Surprise, the super committee is reportedly set to admit defeat this week, according to a Bloomberg article. The group which was assembled to explore and enact ways to cut spending and raise revenue has essentially been a waste of time. The politicians that made up the group have not been able to meet in the middle for the better, with the most likely roadblocks being Bush tax cut issues and Medicare.
Equity markets have been reacting violently to headlines and currently feel top heavy to most traders and analysts. The news that the super committee has failed is not a shock to most, but the fallout and string of events may ignite a push lower in equities.
The failure to come to an agreement means the U.S. Congress is still unable to effectively do its job. The country, and world economy due to globalization, is dependent on U.S. legislation to help it emerge from the recession.
The real problem will be if Standard & Poor's decides to downgrade the U.S. again. Fitch has also mentioned a looming downgrade. We have seen that the ratings company is quick to pull the trigger and has some internal reporting problems as evidenced when a false alarm was sounded on French debt last week, so be prepared for a quick and not-well-thought-out reaction. The potential U.S. downgrade would reiterate the problems with lawmakers' inability to accomplish goals, deal with deadlines, and how a massive complex government is seemingly working against itself. Certain members of the super committee are already publicly admitting they expect the automatic cuts to kick in, as Senator John Kyl stated on "Meet the Press," so its just a matter of time at this point.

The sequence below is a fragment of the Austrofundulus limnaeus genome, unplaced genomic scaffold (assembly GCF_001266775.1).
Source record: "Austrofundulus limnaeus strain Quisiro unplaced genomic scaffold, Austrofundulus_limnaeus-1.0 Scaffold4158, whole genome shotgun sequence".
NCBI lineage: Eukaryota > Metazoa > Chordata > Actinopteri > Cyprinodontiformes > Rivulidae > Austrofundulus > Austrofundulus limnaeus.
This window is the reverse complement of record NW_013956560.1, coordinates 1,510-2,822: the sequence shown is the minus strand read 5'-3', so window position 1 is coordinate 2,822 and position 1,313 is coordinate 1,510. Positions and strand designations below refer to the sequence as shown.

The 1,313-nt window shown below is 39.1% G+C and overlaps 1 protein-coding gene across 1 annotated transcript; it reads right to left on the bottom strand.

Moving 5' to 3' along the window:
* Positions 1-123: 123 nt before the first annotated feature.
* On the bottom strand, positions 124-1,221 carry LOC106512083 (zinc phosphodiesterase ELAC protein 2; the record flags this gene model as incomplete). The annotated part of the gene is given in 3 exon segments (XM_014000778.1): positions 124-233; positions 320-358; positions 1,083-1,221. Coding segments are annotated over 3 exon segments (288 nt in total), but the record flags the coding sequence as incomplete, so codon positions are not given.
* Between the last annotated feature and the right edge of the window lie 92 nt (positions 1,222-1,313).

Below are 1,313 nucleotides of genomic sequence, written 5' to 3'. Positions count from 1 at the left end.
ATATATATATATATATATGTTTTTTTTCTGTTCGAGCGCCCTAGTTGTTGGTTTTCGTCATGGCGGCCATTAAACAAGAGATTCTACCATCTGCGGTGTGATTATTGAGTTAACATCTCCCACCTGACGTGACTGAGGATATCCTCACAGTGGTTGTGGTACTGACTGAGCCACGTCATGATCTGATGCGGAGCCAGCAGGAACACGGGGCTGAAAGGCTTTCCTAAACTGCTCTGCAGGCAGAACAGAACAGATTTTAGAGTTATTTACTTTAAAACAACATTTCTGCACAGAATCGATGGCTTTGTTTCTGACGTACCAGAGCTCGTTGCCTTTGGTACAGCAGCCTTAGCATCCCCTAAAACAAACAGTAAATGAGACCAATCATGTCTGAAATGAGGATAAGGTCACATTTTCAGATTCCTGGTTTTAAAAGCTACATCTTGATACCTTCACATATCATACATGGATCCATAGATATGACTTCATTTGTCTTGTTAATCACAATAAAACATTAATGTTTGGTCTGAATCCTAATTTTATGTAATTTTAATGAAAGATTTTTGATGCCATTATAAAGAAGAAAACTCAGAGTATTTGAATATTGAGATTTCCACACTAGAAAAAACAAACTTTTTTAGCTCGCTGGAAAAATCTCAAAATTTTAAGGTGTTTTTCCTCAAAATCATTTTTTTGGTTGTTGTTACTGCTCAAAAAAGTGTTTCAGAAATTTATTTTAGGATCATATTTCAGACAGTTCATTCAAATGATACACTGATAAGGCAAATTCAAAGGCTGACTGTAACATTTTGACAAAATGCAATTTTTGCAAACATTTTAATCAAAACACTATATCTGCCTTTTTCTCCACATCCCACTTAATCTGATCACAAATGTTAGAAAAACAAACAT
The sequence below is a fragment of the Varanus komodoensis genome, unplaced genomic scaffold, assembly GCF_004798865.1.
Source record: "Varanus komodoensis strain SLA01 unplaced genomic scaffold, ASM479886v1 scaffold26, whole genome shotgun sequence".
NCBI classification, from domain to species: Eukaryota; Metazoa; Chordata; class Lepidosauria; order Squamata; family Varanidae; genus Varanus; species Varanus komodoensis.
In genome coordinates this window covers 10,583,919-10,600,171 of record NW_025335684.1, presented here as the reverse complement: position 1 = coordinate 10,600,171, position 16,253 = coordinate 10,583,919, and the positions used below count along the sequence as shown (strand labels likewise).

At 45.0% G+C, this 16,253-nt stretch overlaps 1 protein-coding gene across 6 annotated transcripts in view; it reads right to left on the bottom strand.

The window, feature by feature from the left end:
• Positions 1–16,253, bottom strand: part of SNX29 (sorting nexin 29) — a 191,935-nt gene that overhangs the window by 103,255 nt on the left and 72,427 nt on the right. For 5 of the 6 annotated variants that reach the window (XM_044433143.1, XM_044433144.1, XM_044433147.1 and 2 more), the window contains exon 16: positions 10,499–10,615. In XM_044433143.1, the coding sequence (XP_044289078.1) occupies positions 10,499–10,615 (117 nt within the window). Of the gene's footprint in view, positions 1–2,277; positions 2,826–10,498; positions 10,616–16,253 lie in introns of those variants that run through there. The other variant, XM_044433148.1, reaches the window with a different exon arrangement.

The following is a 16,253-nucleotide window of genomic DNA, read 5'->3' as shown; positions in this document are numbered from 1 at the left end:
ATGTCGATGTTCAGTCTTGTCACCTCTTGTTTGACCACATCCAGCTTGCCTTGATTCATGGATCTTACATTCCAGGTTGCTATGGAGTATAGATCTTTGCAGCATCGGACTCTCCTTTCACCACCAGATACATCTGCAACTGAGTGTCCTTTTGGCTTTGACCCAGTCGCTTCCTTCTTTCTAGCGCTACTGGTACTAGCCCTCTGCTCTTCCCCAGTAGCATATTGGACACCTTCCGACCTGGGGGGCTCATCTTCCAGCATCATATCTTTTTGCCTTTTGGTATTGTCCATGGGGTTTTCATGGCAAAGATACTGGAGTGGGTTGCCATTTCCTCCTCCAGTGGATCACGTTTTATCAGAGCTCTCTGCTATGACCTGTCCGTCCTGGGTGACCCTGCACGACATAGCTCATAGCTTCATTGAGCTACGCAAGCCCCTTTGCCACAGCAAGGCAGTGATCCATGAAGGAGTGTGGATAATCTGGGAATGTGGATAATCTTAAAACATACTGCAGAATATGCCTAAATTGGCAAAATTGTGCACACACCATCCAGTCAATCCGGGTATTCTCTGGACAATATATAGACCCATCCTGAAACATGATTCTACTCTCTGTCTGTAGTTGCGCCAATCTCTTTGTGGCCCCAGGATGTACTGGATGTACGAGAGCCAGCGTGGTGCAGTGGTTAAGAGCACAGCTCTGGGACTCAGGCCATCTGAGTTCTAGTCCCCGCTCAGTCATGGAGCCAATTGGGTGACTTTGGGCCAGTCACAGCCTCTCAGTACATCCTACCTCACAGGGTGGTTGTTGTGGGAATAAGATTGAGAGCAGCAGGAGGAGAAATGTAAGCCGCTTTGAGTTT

So where is the trade in all of this?
The equities market had a nice run-up earlier in November, setting the stage for sell-off conditions, especially since all of the fundamental problems still exist that caused the drawdowns in recent months. The market has also displayed abnormally small amounts of volume on both up and down days. The volume will even lower this week due to American holidays and European fears. These observations lead me to believe that a strong downside move is very possible and that market participant confidence is extremely low (heads up on another Flash Crash).
My feeling is that the market will move lower through November and December. With volatility as high as it has been, traders may find it difficult to buy expensive SPY puts, which is a safe risk-controlled way to play this. My strategy will be to sit in cash in anticipation of piling back in at lower prices. Normally a trade recommendation involves a long or short position, but this time the goal is conserving capital and timing re-entry.
Although it's clear I'm bearish short-term, I highly recommend against taking an outright short position. If the super committee comes to any kind of small agreement or Europe releases anything resembling a plan to deal with its debt situation, the market could rally into the New Year.
Cash, cash, cash.